- Fertilizer – snake plants are not fussy, like other plants. All they require are the base elements of any fertilizer to keep their internal processes working effectively. This means a well-balanced fertilizer that includes Nitrogen (N), Phosphorus (P), and Potassium (K).
We have a comprehensive article discussing encouraging tall growth in your snake plants HERE. We encourage you to jump on over and check it out.
General Snake Plant Care to Keep It Healthy
Besides setting your snake plant up in the right conditions, there are some other general housekeeping chores you should keep on top to ensure they remain healthy.
Repotting Your Snake Plant
Regularly upgrading your snake plant to larger pots will encourage more robust, faster growth.
However, be careful not to become too zealous and upgrade your snake plant too fast or too quickly just because you want a taller plant. Repotting your snake plant in a too-big pot can stunt its growth as it tries to establish a tight root system.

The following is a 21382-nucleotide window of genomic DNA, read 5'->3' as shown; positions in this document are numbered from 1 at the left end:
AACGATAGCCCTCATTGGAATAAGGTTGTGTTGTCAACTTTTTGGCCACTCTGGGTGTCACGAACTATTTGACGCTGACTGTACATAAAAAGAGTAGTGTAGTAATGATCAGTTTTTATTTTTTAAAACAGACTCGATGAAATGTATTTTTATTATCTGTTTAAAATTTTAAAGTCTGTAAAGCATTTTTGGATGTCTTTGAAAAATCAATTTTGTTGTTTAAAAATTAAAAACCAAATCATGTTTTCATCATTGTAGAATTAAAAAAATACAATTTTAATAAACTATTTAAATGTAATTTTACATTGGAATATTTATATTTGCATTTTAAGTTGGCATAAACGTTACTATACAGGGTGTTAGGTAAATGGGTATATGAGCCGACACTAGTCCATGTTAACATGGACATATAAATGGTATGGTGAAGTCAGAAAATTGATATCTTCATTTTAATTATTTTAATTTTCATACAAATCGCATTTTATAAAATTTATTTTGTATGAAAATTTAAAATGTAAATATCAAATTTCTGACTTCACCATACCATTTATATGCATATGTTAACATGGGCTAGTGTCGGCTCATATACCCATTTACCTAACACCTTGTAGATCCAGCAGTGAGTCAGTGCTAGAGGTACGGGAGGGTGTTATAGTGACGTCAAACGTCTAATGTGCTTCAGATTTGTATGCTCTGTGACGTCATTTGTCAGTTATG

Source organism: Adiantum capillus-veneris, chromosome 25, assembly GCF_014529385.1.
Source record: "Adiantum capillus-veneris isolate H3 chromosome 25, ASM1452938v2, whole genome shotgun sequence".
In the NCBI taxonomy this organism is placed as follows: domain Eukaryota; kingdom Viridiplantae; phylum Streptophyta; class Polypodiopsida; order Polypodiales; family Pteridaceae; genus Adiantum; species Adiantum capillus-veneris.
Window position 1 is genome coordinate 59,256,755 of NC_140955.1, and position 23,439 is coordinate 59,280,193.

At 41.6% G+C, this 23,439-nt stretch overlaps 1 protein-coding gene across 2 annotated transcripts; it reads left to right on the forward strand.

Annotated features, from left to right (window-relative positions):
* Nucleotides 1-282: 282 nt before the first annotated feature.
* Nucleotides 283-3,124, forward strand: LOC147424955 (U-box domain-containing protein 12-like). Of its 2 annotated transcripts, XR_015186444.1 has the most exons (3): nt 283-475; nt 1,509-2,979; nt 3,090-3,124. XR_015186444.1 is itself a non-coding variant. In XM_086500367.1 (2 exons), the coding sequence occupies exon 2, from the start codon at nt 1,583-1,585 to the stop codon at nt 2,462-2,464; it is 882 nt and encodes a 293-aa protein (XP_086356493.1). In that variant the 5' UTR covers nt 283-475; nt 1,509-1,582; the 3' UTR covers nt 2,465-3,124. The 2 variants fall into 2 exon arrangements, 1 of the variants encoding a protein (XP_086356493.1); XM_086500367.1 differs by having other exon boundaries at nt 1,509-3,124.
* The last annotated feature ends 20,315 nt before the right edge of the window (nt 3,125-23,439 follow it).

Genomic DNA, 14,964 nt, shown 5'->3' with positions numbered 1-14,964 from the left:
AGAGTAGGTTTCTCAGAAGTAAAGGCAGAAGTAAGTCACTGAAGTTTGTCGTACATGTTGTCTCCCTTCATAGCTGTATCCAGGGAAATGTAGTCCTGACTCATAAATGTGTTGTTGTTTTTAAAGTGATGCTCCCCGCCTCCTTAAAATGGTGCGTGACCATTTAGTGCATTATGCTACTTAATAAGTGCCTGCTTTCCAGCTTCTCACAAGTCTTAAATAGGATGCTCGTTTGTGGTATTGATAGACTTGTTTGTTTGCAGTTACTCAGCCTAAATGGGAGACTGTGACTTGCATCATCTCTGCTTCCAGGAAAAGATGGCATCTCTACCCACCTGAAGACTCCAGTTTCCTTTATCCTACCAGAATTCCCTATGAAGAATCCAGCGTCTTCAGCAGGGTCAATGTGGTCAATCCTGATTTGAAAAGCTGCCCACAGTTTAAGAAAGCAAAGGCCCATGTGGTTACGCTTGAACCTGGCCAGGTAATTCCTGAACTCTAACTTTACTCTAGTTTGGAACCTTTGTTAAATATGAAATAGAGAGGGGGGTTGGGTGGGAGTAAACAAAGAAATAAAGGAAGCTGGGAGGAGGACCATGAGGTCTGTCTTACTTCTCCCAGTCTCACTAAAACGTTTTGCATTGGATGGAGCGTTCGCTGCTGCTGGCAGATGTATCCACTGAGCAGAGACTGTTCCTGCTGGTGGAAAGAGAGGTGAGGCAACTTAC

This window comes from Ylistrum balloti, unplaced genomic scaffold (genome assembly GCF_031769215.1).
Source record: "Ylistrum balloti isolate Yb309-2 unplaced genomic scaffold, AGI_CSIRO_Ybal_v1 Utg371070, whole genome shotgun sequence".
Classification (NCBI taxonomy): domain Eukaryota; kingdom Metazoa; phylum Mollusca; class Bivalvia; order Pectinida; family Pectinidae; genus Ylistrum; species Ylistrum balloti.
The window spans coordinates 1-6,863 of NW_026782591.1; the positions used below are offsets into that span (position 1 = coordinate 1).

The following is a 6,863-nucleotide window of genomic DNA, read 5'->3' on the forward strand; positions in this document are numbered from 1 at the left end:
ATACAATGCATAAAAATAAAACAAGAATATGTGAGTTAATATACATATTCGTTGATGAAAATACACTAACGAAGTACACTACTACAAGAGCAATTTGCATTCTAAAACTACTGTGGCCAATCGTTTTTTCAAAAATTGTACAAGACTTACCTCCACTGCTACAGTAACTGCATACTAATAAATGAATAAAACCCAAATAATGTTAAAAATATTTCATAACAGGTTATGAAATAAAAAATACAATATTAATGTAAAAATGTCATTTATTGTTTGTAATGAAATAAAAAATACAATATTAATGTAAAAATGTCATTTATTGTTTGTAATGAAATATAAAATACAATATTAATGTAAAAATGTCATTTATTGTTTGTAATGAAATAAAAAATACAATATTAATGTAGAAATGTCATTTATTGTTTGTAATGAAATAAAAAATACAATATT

Each time you upgrade, the general rule is to transplant them into a pot size 2-3 inches bigger than its previous home. In addition, make sure you use a planter with drainage holes to allow any excess water to drain out to prevent root rot. We like to use a terracotta pot for our Sansevieria, as it is a porous material that helps to provide air circulation for the strong roots.
Pruning Your Snake Plant
Snake Plants need to be trimmed back regularly to keep them looking healthy and attractive.
We encourage you to prune off any dead or diseased leaves, then cut away all stems below the top growth point. You can also trim the roots to promote new growth.
We have put together a helpful guide to trimming your snake plants in this ARTICLE.
Snake plants generally prefer temperatures between 70 – 95° F (21 – 32° C) and dry air (low to medium humidity).
That being said, they have been cultivated to still grow in cooler climates. However, you will most likely see slower growth and potentially duller coloration on their leaves.
We would avoid temperatures below 50° F (10° C), as the plant may go into hibernation and won’t enjoy these conditions.